You know, I have trouble separating me from my illness a lot of times. Often I find myself wondering where does Neil the Person stop and where does the schizophrenia begin, when I start to act even the slightest bit “off.” I mean, I have an illness that affects how I think so you can begin to see the problem. When I reflect back on my past, on things that I have done while ill, how much of it was me? How much of it was that I was untreated and needed help?
There aren’t easy answers for this. My mental illness is a part of me, and yes does shape and define me somewhat. I do cope with it daily, if not hourly. However, I could choose to be Neil the schizophrenic and let that define me. I choose to be Neil the person who happens to be schizophrenic and let who I am be that definition. I may not be able to ever completely separate my illness from who I am, but I can make sure that it is only a small part.
There is a similar but (at least to me weirder) viewpoint for those who are “normies” and mental illness. This (at least in my experience) holds true especially if they have limited experience with those who are mentally ill.
Often the illness is depersonalizing in a weird way. The most obvious and unfair stereotype is that of the unstable mental patient. And I must be clear, there are those with mental illnesses who do hurt themselves or others. There are many, including myself, who do not.
But there’s also a subtle (and in my view equally dangerous) viewpoint, that the mentally ill are, I don’t know how to put it other than “noble children.” I think you’ve seen the stereotype. Many dramadies involving the inside of a mental institution tend to exploit this one. The “good” part of this stereotype is the refrain “the real crazy people aren’t in here they’re running the rat race.” To be fair, there is good in this stereotype because it reminds us that “crazy” is not the same as “mentally ill.”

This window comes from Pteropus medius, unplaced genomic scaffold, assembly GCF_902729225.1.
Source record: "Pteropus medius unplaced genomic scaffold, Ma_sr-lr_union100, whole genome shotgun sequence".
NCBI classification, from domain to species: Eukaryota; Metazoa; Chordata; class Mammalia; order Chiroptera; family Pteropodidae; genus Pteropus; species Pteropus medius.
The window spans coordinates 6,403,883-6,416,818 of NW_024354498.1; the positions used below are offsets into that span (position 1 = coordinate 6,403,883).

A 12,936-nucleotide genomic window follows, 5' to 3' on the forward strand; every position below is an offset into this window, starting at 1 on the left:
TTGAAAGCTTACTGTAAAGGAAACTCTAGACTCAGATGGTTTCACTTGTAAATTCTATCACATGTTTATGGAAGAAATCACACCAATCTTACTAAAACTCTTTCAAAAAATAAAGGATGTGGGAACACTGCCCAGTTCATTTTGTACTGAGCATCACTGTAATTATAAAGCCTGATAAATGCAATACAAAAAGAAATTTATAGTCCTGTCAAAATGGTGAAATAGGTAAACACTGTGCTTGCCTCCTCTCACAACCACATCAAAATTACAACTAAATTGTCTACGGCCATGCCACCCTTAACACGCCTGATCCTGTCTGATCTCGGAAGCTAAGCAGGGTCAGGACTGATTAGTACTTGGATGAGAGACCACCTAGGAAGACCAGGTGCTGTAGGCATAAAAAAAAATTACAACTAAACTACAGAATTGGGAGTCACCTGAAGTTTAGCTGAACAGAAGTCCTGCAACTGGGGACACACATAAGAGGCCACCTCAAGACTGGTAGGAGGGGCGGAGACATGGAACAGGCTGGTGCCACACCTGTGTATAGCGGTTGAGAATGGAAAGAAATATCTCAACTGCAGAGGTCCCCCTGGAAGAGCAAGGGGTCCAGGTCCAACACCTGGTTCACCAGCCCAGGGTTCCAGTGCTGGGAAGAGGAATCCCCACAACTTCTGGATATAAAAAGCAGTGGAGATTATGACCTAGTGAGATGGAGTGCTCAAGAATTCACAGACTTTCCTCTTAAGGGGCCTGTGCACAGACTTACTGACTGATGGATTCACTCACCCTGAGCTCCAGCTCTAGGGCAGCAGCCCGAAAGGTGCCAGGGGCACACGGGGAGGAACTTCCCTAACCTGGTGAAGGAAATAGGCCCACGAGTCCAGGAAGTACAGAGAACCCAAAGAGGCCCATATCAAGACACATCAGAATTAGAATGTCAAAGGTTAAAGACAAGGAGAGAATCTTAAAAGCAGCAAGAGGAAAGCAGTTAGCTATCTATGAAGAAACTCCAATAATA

However, the reason I put the “good” in quotes was that it also reinforces the idea that the mentally ill are only, well, children who need looking after. I want to make clear that there are those seriously mentally ill that do need help in that fashion. I’ll admit that at one time, I did need such help from my friends and family, even though I was lucky enough to not be hospitalized. I’ll leave the “mentally ill” need to be portrayed as just normal people on TV and in the movies speech for later.
Just as it is bad for those who don’t know any better to assume that the mentally ill are intrinsically bad (serial killer, unstable man takes over bus, etc) it is equally as bad to assume that the mentally ill are intrinsically good. A mental illness may enable a cause for erratic or sometimes even destructive and dangerous behaviour but there is still a person underneath that illness.
That person is no different than a “normie.” She or he could be good, could be bad, could be indifferent. To even make it more confusing (and to be just like life) that person could be good and do a horrible thing or be bad and do an extremely nice thing. Mostly it is a mix that is hard to define. No one, including a mental patient, fits into a specific box. We are a spectrum of personalities and values and we don’t always do the right thing for the right reasons.
I tend to believe I am a good person, though I hope I am humble enough to admit when I am wrong. Most people tend to think similar things (and whether we live up to them is an entirely different matter). We are, after all, rarely the devil in our own story.
My mental illness doesn’t make me a good or bad person. I do so, through my choices and my actions. Just like any other person, mentally ill or not.